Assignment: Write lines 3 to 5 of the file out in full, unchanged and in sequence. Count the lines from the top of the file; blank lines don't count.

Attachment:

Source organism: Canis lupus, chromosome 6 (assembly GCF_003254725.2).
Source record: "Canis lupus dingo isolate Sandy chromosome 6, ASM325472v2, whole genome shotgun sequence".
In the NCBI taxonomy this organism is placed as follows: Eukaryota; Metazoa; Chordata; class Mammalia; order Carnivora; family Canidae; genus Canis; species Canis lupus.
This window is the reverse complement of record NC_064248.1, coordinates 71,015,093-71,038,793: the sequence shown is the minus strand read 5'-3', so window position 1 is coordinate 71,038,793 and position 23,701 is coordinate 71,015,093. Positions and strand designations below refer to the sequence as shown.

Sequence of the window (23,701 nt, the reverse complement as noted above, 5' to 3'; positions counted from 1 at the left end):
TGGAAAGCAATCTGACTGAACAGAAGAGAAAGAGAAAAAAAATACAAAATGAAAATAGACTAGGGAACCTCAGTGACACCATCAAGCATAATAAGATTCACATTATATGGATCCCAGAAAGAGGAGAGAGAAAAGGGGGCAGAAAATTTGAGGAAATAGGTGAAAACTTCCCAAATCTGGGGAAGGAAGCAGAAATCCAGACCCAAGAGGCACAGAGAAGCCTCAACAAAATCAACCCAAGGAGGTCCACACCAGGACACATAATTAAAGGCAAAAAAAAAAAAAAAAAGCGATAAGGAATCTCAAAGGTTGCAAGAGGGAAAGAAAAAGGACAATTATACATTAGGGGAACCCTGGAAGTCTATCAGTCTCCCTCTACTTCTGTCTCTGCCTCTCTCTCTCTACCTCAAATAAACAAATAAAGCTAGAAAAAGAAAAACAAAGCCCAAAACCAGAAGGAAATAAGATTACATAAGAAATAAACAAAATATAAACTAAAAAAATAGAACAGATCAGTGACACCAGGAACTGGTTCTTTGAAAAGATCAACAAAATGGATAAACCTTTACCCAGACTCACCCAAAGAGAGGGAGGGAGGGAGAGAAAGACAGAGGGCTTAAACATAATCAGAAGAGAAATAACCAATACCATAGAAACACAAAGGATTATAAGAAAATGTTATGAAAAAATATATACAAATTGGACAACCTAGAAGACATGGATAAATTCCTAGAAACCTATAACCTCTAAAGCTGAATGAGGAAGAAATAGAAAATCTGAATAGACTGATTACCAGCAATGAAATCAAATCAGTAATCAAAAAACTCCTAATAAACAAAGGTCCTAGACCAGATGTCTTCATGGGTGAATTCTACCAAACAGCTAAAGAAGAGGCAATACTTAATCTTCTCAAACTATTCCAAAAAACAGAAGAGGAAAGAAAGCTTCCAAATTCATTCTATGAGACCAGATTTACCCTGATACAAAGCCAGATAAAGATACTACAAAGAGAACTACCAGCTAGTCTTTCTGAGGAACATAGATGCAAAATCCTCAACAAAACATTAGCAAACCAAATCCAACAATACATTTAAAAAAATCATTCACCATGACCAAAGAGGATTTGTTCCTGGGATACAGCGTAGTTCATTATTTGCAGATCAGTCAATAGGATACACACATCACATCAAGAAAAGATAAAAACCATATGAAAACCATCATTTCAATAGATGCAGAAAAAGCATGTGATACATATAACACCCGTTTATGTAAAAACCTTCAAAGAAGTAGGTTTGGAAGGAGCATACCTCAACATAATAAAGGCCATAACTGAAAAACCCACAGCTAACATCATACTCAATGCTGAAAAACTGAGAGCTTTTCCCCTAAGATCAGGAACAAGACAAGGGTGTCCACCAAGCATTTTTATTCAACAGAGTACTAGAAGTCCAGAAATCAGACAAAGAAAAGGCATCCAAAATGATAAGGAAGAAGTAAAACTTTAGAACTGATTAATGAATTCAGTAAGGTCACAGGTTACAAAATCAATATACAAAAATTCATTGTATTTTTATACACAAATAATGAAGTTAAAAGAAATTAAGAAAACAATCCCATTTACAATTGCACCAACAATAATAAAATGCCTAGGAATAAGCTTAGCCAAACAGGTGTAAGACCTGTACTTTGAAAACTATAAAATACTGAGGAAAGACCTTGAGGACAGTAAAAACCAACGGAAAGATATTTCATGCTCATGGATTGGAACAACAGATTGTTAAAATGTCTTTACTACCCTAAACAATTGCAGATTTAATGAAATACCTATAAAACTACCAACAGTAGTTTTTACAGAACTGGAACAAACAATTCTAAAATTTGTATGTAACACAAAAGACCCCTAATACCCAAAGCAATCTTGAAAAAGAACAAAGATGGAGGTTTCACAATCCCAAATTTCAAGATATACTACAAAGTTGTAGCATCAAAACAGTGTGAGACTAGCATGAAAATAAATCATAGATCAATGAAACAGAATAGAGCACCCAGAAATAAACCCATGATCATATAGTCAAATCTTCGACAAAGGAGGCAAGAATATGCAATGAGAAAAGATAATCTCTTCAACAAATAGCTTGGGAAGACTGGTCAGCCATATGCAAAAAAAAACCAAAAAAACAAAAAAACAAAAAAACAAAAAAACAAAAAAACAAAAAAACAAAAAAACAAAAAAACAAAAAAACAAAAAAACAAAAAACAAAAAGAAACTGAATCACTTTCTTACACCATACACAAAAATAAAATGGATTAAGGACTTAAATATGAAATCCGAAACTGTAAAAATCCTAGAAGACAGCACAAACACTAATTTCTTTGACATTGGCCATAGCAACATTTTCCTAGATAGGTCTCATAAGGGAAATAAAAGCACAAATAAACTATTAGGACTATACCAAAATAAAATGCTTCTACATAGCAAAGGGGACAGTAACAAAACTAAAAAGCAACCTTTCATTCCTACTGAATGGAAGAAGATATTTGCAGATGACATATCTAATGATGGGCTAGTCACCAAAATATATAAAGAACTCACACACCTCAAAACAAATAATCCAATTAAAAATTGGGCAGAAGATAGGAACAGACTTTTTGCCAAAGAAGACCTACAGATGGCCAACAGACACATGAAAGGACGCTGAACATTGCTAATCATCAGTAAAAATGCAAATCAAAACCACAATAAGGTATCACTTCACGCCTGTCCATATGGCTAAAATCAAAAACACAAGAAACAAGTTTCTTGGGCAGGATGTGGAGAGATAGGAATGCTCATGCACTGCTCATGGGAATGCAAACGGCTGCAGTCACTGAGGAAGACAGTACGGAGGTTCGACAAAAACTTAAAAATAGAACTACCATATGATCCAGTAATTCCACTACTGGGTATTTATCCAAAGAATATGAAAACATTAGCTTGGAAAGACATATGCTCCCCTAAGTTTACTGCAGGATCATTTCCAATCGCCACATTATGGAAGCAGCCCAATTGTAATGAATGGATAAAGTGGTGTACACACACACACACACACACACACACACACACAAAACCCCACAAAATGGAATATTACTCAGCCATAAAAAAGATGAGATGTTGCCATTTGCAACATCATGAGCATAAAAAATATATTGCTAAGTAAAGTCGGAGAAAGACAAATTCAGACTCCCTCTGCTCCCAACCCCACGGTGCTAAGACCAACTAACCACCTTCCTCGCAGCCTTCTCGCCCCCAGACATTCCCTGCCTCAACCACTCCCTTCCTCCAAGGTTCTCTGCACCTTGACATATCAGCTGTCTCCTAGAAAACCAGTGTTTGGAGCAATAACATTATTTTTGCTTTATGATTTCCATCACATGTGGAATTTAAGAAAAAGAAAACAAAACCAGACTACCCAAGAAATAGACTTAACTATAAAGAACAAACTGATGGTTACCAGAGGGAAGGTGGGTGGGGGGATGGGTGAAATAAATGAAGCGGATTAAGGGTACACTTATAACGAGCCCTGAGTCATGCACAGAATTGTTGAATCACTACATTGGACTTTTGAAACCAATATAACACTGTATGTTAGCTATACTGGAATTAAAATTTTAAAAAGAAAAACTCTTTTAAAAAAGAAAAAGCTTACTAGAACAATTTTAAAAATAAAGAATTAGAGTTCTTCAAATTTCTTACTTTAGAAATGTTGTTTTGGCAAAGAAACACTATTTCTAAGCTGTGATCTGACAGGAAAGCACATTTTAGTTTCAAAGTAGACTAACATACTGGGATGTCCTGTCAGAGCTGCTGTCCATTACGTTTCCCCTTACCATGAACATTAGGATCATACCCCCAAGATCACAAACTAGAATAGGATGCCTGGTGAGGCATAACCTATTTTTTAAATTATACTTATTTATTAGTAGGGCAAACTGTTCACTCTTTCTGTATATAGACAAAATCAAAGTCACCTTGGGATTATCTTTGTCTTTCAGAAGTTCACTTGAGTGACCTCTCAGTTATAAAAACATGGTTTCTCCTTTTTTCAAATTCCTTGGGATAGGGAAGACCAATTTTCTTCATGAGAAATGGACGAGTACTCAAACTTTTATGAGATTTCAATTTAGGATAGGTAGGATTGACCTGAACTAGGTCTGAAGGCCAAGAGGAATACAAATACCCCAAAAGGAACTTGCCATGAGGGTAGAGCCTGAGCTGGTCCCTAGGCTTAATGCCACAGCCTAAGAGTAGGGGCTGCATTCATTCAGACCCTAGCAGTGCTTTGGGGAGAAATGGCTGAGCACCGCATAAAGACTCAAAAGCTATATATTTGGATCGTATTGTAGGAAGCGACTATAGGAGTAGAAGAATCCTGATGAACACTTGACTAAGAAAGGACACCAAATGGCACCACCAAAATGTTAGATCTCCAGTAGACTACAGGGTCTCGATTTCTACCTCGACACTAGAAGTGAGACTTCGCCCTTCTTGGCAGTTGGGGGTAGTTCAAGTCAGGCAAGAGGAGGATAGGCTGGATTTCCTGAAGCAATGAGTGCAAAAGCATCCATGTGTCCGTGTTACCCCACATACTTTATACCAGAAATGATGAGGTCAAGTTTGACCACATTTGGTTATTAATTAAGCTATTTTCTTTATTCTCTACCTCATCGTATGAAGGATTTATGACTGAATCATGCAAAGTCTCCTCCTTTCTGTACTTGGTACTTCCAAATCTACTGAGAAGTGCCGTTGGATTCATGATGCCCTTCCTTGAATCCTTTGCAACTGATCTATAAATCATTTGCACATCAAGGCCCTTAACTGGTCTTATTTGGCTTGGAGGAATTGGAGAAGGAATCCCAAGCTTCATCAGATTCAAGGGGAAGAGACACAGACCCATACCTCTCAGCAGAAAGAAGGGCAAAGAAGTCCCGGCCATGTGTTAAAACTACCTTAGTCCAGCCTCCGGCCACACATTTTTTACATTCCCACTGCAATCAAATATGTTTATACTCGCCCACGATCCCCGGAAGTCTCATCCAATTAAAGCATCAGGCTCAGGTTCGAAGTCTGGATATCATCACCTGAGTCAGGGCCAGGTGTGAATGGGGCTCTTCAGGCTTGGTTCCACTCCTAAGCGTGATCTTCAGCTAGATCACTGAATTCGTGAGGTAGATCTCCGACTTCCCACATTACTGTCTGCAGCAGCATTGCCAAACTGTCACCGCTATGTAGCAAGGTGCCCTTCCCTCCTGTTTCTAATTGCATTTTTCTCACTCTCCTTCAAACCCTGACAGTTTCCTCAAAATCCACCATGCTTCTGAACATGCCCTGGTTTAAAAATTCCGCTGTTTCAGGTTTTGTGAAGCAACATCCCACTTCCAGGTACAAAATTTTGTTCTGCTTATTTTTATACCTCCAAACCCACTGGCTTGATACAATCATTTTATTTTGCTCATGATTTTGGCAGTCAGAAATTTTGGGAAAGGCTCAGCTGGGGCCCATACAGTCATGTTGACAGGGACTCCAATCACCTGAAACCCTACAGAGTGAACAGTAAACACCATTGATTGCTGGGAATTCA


In the NCBI taxonomy this organism is placed as follows: Eukaryota; Metazoa; Chordata; class Mammalia; order Carnivora; family Canidae; genus Canis; species Canis lupus.
This window is the reverse complement of record NC_064248.1, coordinates 71,015,093-71,038,793: the sequence shown is the minus strand read 5'-3', so window position 1 is coordinate 71,038,793 and position 23,701 is coordinate 71,015,093. Positions and strand designations below refer to the sequence as shown.

Sequence of the window (23,701 nt, the reverse complement as noted above, 5' to 3'; positions counted from 1 at the left end):